AWS_Shape_Meta_Data.png
  • To add connections you can select the red "+" that appears when you hover over a shape. From here you can either add an individual connection between resources, or if you select "Connect to Resources on Page", all connections coming from that object will be auto-drawn.
    AWS_Connect_to_Resources_on_the_page

Secure, Limited Access for IAM Users

We request limited, “describe”-level permission for the IAM user you create. An IAM user created with these permissions cannot change settings in your AWS architecture or read data in your databases. We only use the IAM user to read the structural metadata of your AWS infrastructure. Please check out this article for information on how to create an IAM user.

CLI Script Alternative

If you wish to review and control the actions we take during our AWS infrastructure scan, you can download and use our provided Python script instead of creating an IAM user. In this scenario, your IAM credentials will never be passed to Lucidchart, and you can review both the code that will run in your environment and the resulting metadata before uploading the metadata to Lucidchart.

Safe Storage of Documents

Lucidchart stores the AWS imported documents and metadata using industry standard protections for confidential data. Imported AWS data is embedded as part of the Lucidchart document, so you can control access to the imported data using Lucidchart’s standard sharing permissions. For additional information regarding how we protect your documents, please refer to our Content Security page or contact our sales team.

No Storage of Access Keys

Lucidchart will not store your AWS IAM credentials after performing the initial scan of your AWS infrastructure. Your credentials will be transferred to our servers using standard encryption methods. Clients may negotiate encryption protocols up to AES-256.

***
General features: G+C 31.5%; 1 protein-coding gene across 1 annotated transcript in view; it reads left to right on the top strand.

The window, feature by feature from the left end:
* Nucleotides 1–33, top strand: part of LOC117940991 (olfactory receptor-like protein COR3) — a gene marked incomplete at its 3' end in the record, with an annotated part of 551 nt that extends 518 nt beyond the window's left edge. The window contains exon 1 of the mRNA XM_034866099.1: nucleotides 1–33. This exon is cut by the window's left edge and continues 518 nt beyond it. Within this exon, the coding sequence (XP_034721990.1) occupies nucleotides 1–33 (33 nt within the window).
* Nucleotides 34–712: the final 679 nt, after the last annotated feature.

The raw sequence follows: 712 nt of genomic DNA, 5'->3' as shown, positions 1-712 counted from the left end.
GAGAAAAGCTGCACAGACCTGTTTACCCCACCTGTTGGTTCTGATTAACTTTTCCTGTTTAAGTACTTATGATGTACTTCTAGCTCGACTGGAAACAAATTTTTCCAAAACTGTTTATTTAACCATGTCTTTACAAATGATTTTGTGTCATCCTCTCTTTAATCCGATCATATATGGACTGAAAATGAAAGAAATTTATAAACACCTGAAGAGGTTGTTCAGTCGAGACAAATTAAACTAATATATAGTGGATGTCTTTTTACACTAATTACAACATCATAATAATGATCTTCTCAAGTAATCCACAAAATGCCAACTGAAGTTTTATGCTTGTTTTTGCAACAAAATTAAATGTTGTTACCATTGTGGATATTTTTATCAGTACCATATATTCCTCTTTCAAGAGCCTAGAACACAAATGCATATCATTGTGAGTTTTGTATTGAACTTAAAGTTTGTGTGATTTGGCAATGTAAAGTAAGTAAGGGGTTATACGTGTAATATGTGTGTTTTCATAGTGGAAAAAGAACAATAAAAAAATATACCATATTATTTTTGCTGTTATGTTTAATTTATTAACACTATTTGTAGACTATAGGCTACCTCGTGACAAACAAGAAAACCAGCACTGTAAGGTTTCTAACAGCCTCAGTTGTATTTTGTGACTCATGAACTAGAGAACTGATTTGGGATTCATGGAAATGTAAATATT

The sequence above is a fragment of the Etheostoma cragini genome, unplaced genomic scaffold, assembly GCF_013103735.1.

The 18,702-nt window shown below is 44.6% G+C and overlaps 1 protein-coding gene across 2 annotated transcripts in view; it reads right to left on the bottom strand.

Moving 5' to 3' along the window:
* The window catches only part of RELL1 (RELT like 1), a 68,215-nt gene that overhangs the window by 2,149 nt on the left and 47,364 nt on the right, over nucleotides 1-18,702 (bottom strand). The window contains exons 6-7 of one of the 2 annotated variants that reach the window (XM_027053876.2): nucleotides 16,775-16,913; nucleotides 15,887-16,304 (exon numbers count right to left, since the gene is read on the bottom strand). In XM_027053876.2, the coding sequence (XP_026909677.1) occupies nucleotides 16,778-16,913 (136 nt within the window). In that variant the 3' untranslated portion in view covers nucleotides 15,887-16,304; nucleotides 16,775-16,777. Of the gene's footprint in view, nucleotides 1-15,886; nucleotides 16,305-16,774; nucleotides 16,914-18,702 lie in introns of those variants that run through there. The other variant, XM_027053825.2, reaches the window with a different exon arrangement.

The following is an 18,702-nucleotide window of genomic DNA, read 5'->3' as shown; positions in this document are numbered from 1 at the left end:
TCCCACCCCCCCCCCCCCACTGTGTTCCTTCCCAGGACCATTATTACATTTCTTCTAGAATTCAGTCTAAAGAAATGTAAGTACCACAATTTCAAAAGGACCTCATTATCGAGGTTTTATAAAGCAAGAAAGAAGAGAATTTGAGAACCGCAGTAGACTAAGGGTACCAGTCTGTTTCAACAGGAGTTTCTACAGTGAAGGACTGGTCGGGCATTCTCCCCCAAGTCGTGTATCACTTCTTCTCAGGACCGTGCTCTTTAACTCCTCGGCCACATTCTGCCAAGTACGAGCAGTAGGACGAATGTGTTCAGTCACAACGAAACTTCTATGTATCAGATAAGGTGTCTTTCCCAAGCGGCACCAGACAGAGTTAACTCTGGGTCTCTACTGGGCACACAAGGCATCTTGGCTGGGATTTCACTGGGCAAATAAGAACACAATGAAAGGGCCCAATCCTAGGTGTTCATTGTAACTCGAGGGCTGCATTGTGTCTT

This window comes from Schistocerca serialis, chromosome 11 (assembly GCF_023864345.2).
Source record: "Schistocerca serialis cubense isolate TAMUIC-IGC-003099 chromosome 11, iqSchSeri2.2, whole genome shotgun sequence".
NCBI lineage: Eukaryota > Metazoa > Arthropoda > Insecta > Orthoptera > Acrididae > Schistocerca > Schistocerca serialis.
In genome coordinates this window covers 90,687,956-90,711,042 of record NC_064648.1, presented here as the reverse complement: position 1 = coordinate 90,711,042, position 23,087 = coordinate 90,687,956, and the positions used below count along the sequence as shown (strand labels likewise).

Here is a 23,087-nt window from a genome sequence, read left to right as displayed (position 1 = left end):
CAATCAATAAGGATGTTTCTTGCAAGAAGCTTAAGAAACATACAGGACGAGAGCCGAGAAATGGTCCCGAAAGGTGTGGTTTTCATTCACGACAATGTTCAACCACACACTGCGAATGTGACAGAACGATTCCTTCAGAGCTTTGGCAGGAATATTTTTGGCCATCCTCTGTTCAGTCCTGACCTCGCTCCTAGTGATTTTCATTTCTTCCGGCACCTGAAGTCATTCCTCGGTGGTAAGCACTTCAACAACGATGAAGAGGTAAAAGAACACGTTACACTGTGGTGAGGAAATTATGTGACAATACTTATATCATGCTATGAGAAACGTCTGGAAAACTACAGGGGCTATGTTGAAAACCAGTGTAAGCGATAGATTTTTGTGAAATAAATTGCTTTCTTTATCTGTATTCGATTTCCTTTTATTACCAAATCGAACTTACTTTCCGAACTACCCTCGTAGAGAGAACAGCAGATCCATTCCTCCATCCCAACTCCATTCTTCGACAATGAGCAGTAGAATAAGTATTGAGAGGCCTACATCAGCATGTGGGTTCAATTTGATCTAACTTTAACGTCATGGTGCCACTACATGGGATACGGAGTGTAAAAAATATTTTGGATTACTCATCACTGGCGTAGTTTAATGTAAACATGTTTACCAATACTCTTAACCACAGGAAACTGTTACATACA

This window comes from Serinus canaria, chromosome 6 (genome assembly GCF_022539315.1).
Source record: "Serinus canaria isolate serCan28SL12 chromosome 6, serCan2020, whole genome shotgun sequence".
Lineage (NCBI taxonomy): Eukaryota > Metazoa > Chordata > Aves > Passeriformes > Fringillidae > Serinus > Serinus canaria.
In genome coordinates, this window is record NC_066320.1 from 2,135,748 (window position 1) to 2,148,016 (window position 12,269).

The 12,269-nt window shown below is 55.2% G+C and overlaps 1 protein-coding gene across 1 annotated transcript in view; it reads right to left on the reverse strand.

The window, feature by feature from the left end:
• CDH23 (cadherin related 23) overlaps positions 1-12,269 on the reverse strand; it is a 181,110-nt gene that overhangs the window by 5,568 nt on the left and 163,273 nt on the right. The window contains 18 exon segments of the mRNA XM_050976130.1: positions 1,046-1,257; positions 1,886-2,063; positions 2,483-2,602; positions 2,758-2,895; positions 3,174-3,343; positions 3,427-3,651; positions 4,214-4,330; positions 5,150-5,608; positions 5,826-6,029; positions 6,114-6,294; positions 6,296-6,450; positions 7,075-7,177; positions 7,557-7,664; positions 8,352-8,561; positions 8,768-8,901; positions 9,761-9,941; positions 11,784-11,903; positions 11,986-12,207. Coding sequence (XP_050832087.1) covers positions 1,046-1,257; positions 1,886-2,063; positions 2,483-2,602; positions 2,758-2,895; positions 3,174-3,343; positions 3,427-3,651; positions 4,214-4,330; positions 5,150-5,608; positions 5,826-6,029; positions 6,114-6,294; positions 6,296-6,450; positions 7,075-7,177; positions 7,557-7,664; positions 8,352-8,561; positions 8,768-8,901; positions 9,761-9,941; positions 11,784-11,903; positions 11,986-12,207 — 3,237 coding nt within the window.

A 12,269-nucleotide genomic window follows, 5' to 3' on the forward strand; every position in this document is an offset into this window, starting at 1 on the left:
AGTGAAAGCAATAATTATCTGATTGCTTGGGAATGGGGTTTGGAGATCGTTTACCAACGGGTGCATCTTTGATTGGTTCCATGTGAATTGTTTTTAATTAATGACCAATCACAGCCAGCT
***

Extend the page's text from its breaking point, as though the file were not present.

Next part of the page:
Why is there a connection between two items I didn’t expect to be connected?

Lucidchart’s AWS import draws connections based on security groups and subnets, and it looks for ports to be open on both sides of a connection. If you see connections you don’t expect between items, it’s likely that the items have open ports between them. For example, one item may have a port open to send traffic to all IPs, and the other item may have the same port open to receive traffic from all IPs.

Why don’t you make the diagram completely automatic?

Trust us—we’ve thought this one through. The first version of Lucidchart’s AWS import tool built diagrams automatically, but customer feedback showed that our users didn’t find it helpful to create such large, complex diagrams. The current iteration of the tool provides all the resources for users to choose from, including the correct icons, names, tags, and all other metadata. This version allows users to quickly create diagrams for their specific use cases without any of the tedious work of typing out names or copying and pasting information from the AWS console.

Why are some of my instances not showing up?

Lucidchart represents instances within autoscaling groups with the autoscaling group itself, rather than show each individual instance, as they would all have the same connections. You can still see the instance IDs for those instances in the “Shape Data” panel.

How do I give Lucidchart access to my AWS architecture?

In order for Lucidchart to access your AWS infrastructure, you’ll need to give Lucidchart the credentials for a new IAM user with an inline policy. For an overview of how to create an IAM user with an inline policy, check out this article.

Can I export my AWS diagram?

Yes! Click File > Download As. You can now download your diagram as a CSV file. Choose “CSV for Shape Data” and a CSV will be exported with a row for every shape, page and layer.

Which resources do you support? 

Auto-scaling Groups, EC2 Instances, Cloudfront Distributions, Application Load Balancers, Elastic Load Balancers, RDS Instances, S3 Buckets, SNS Topics, SQS Queues, VPC, Availability Zone, Subnet, and Security Groups.